Remember when lockdown had us all meeting in parks and downing tinnies on picnic blankets? While suitable for social distancing, a return to park drinks, coffee walks and outdoor meets can also make for a perfectly fun night at the fraction of the cost of a bar or restaurant.

And just because it’s an affordable option, it doesn’t mean it has to feel cheap.

Grab a friend and your favourite bottle of supermarket wine and head to the nearest outdoor space for a sunset sip. You’ll have the added bonus of a bit of privacy and more personal one-on-one time without the interruptions of a busy club.

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Hospitality starts at home

When it comes to summertime, the last thing most of us want to do is stay in. Sometimes we just want to feel a bit fancy, and that’s more than OK, but if your budget won’t stretch to a full night out, give a second thought to not going out at all. An at-home charcuterie board, cheese and wine night, movie night, board game marathon or painting session is easily arranged and can save you plenty of money without having to leave.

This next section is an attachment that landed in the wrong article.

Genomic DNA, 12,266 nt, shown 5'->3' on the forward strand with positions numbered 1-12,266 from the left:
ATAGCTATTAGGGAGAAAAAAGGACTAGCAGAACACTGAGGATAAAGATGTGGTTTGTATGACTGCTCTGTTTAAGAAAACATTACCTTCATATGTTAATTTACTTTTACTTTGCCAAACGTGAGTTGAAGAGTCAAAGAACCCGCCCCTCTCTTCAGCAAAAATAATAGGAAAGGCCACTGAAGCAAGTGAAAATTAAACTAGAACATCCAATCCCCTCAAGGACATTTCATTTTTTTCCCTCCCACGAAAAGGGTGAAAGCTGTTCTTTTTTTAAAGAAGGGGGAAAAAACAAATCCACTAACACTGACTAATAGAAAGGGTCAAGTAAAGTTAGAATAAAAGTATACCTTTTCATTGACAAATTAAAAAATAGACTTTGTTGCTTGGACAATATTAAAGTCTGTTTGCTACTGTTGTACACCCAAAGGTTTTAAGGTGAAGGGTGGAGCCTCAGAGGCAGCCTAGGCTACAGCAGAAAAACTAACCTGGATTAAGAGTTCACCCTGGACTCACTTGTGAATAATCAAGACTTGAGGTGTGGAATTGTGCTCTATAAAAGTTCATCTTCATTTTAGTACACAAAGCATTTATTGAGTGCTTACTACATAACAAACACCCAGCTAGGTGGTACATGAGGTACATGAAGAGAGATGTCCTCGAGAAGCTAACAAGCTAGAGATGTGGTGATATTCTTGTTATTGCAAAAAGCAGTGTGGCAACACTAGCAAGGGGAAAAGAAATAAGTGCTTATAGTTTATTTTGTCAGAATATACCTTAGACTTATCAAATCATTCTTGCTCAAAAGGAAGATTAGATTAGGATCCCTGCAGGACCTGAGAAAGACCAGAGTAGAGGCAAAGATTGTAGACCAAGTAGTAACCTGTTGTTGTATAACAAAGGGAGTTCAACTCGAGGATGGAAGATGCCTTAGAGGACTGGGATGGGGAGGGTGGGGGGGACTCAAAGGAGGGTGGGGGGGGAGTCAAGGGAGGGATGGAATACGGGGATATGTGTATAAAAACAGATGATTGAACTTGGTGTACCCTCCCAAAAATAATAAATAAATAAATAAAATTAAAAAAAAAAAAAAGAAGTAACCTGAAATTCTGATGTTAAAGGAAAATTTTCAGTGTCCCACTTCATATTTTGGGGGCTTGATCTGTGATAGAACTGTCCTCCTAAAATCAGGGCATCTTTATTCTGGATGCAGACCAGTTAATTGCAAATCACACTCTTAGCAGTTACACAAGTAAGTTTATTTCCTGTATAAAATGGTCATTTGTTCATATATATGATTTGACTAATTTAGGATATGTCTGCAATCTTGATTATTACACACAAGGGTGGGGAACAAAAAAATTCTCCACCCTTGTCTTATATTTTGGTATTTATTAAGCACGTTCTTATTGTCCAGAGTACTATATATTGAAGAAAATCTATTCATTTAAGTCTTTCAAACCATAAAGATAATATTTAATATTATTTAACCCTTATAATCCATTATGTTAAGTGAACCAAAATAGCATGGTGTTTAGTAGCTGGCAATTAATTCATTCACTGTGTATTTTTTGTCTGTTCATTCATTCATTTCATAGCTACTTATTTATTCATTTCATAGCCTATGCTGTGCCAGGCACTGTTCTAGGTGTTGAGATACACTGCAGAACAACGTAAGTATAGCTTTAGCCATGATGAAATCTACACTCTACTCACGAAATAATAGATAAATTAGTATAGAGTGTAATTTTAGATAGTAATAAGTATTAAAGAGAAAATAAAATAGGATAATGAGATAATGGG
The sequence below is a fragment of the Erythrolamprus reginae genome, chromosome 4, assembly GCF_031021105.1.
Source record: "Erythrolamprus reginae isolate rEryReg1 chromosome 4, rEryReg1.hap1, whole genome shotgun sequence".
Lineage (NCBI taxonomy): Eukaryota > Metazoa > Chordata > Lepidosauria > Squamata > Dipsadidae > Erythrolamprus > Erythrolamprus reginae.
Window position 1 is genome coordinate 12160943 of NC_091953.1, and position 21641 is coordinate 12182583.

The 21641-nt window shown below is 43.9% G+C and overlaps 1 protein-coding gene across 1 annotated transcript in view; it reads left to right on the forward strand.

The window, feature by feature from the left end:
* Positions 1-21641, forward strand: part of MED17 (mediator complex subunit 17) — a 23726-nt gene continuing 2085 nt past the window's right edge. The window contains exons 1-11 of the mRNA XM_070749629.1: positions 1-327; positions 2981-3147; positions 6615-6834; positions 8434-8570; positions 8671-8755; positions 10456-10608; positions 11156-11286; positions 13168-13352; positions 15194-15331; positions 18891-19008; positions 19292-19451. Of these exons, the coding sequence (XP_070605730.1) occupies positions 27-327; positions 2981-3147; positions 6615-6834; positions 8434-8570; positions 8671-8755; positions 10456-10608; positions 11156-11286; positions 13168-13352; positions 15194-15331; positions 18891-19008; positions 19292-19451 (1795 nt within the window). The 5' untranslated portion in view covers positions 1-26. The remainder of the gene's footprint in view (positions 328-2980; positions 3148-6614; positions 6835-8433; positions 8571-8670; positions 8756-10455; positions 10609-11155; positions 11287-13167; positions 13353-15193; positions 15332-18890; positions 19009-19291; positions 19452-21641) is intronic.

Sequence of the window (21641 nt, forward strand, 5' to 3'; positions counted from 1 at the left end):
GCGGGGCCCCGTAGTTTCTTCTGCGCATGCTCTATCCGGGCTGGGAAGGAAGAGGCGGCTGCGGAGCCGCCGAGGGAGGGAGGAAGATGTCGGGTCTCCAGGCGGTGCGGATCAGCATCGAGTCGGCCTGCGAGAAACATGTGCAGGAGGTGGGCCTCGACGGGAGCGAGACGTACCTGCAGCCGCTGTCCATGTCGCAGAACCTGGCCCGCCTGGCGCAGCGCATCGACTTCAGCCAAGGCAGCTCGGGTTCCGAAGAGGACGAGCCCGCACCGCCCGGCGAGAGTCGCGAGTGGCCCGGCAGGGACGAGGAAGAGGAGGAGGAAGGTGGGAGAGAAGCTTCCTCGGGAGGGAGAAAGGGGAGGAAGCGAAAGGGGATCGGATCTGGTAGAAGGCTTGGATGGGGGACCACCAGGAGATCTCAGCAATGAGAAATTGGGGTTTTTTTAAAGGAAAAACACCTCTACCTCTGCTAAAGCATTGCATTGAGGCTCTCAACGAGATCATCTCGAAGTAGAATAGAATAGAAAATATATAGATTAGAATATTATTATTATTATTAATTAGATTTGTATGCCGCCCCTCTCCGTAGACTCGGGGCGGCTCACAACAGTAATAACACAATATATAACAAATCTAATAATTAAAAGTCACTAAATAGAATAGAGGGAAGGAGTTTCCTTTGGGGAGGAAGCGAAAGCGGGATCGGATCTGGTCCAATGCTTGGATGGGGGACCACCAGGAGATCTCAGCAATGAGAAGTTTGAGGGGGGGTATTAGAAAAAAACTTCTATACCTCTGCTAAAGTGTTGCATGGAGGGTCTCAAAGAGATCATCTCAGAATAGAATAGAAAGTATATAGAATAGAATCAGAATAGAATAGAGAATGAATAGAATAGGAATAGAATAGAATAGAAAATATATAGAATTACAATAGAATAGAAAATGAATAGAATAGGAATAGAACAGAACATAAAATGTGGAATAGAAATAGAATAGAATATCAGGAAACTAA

You can still make it different and splurge a bit on scented candles, a projector or high-quality ingredients to make it feel more luxe than your average evening, but the savings on transport and other costs will be worth it.

All that being said, money-saving hacks are no magic bullet. Even the Money Saving Expert himself, Martin Lewis, declared that he was running out of advice for people to save money.

What we need is government action, increased support packages and a solid plan to guide us through the difficult next few months. But until then, you’ll find me navigating the balance myself: having the best time I can, all the while being mindful of my money.